RCGP chairman tells GPs to 'grow up' and save cash

Professor Steve Field argues integration of services is the future and urges GPs to embrace the change.

Professor Field: GPs must grow up (Wilde Fry)
Professor Field: GPs must grow up (Wilde Fry)

RCGP chairman Professor Steve Field has urged the profession to 'grow up' and stop expecting more resources.

At a King's Fund debate on NHS finances, Professor Field said GPs were paid an 'appropriate amount' and should find ways to work more efficiently.

Professor Field said he wanted to see the RCGP and the profession being 'braver' in trying to improve quality, 'instead of listening to the (BBC's) Today programme and hearing GPs saying "we need more money to improve services"'.

The DoH has said the NHS in England needs to find productivity gains worth £20 billion over the next five years. An expert panel assembled by the King's Fund discussed whether the funding gap could be met by improving productivity, or whether cuts were inevitable.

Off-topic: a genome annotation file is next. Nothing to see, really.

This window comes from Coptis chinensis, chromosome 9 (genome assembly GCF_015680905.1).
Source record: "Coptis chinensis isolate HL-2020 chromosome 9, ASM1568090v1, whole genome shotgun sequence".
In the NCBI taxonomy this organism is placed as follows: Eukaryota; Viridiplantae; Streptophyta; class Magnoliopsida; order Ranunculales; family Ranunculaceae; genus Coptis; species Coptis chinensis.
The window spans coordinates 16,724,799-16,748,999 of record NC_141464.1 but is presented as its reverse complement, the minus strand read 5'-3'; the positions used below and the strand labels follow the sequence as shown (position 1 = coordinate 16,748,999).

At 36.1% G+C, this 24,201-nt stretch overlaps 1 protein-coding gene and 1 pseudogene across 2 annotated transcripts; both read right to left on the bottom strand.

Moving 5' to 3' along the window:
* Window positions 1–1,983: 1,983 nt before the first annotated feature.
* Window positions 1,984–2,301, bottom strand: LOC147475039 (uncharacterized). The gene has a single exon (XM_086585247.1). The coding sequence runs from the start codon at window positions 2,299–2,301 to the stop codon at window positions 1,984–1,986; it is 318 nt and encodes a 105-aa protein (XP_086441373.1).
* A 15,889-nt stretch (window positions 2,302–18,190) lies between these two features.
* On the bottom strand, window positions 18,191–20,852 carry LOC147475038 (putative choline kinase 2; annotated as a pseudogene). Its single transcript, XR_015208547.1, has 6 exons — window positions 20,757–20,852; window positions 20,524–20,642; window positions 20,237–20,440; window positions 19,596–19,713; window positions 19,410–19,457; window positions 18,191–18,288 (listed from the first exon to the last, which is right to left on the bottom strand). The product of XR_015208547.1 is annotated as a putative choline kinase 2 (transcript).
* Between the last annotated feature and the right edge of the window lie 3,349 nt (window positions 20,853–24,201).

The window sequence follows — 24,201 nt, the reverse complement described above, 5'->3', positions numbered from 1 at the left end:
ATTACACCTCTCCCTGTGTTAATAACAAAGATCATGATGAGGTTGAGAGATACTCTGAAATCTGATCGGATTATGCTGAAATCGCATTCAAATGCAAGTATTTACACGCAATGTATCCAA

Professor Field said GPs must work in networks of practices alongside specialists and other health professionals.

'Gone are the days when GPs can work in splendid isolation in small practices,' he said.

'The future looks like it will be an integrated care system.

We need to ask: "How are we going to integrate with elderly care and our specialist colleagues?" Grow up as GPs and hand over care. Don't be scared of specialists dominating.'

GPC chairman Dr Laurence Buckman said Professor Field's comments were not criticism of GPC negotiations with the DoH. 'I think it's his viewpoint and that's fine, but I disagree. Growing up, as he puts it, is being mindful of resource requirements,' he said.

'If there are no more resources then the service shrinks to fit those resources. It is not immature to point that out to politicians.'

Dr Buckman added: 'I need to be persuaded that services actually need to be redesigned. We have a fascination with redesign and I think maybe we should let the existing service bed in.

'At a time of financial stringency there is an argument that now is not the time to do things differently.'

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